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ECM Records Touchstones: Part 1

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Every album ever released by ECM Records would be readily available in a better world. But that, understandably, is not the case. The German label, founded by Manfred Eicher—who still holds the helm—debuted in 1969 with pianist Mal Waldron's Free At Last. In the ensuing five-plus decades, the Edition of Contemporary Music (ECM) has made the world a better place, releasing well over 1,700 albums. The label is often said to display an aesthetic, though it would be hard to pin down. Eicher's tastes would be hard to pin down. It all starts with Manfred Eicher. His tastes are all over the place. He has given his platform to established artists, those who would go on to become stars with an ECM boost, and others who would remain—sadly in almost every case—relative unknowns.

As we move into the third decade of the millennium, a good percentage of those near 1,800 albums—especially the earlier ones—are either hard to find or impossible to find. A partial solution to this problem is ECM Records Touchstones, the releases of early out-of-print gems. In 2008 the label offered up 40 albums. In 2019 they released 10 more. The series is an excellent way to acquaint (or re-acquaint) oneself with some beautiful, timeless music.

Here are five Touchstone offerings from the collection, without any method to the madness—just a plucking them up out of the stack.

Pat Metheny— New ChautauquaPat Metheny
New Chautauqua
1979

This was guitarist Pat Metheny's third outing on ECM and his first solo outing for the label. He plays electric and twelve-string guitars, acoustic guitars, 15-string harp and electric bass, layered to the max via overdubbing. It was early in a career that took off into the stratosphere, but everything that is Metheney is here—the complex-yet-engaging compositions, the artist's bright life force, the virtuosic guitar work and the electrified, modernistic country Americana vibe that evokes expansive landscapes under blue skies. .

Kenny Wheeler— Gnu HighKenny Wheeler
Gnu High
1976

Trumpeter Kenny Wheeler, who plays flugelhorn on Gnu High, picked his bandmates well for his debut on ECM Records. Keith Jarrett on piano, Dave Holland on bass with Jack DeJohnette sitting in the drumer's chair. Opening with the 22-minute "Heyoke," the quartet rambles through Wheeler's ideas, stretching them out to the max, adding their own ruminations via loose-limbed improvisations. This was 1976, the early days for ECM, and early in the careers of all of the players involved. All of them became giants in jazz. Listening to Gnu High, that could have been predicted.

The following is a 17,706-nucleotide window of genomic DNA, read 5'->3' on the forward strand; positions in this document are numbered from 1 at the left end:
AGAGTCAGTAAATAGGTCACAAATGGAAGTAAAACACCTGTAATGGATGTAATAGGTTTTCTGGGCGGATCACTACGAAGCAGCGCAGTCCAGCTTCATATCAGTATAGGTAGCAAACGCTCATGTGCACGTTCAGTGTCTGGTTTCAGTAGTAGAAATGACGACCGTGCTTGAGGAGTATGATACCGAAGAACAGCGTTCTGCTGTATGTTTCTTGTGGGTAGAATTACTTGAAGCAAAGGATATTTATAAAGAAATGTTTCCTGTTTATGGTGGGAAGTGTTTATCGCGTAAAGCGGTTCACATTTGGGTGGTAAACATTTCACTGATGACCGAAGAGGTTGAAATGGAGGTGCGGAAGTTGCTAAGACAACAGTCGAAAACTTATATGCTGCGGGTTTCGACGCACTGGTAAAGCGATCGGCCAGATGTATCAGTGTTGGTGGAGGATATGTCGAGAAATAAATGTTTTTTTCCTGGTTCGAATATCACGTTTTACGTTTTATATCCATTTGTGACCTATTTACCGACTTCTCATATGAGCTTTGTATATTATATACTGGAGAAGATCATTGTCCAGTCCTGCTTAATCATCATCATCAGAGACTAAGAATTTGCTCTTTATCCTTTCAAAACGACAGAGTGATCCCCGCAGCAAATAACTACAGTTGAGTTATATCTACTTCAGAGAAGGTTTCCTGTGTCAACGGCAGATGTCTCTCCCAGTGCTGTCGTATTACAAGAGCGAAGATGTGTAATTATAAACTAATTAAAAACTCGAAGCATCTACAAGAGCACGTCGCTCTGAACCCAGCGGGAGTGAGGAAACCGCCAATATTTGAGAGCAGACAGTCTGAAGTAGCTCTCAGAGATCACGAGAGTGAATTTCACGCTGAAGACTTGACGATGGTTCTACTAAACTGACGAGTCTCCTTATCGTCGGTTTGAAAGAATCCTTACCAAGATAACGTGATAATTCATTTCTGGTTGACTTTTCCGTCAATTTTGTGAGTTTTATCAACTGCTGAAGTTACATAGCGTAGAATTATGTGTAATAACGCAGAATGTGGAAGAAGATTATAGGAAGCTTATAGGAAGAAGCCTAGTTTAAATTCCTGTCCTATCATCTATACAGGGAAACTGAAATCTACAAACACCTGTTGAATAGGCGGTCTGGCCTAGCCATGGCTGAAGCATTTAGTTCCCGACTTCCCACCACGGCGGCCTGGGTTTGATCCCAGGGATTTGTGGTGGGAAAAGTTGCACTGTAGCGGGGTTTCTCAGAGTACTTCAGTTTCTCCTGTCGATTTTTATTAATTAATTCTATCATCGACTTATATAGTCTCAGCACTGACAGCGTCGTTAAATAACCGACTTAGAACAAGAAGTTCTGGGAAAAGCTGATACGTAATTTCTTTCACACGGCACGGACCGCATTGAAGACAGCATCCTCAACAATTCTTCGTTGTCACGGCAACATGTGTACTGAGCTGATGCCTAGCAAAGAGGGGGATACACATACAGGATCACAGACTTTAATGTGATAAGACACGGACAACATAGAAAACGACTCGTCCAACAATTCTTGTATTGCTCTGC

John Abercrombie/Dave Holland/Jack DeJohnette—GatewayJohn Abercrombie / Dave Holland / Jack DeJohnette
Gateway
1975

The group is called Gateway; the 1975 group debut is called Gateway, too. Guitarist John Abercrombie, bassist Dave Holland and drummer Jack DeJohnette find a deep synergy on six loose tunes, all of them from the pens of DeJohnette or Holland. This guitar/bass/drums outing has a distinctive personality. Certainly, there are influences in the background, but they are unidentifiable. The group crafted its own distinct personality—not free, not mainstream—and made beautiful, complex and compelling sounds. They followed it up with an equally fine-but-freer set in 1978 with Gateway 2, on, of course, ECM Records.

Steve Kuhn— TranceSteve Kuhn
Trance
1975

Pianist Steve Kuhn's Trance moves into a modal/fusion mode, inspired perhaps by Herbie Hancock's Fender work on Miles Davis' Filles de Kilimanjaro (Columbia Records, 1969). A piano trio album featuring bassist Steve Swallow, drummer Jack DeJohnette and an additional percussionist, Sue Evans. The sound is modern and adventurous, inspired by classical music on one end, and Cecil Taylor and late '60s/early '70s electric Miles Davis on the other. Ahead of its time. It sounds right at home in the twenty-first century.

Enrico Rava—The Pilgrim And The Stars Enrico Rava
The Pilgrim And The Stars
1975

This is Italian trumpeter Enrico Rava's debut on ECM Records. It moves from atmospheric and contemplative to searing electric heat, displaying at times a hard-charging, take-no-prisoner energy. Joined by bassist Palle Danielsson and drummer Jon Christensen—who would become mainstays at ECM—the secret weapon here is guitarist John Abercrombie. He has never sounded more inspired, living the music with sometimes subtle, sometimes not-so-subtle modernistic guitar work. An essential Enrico Rava set.

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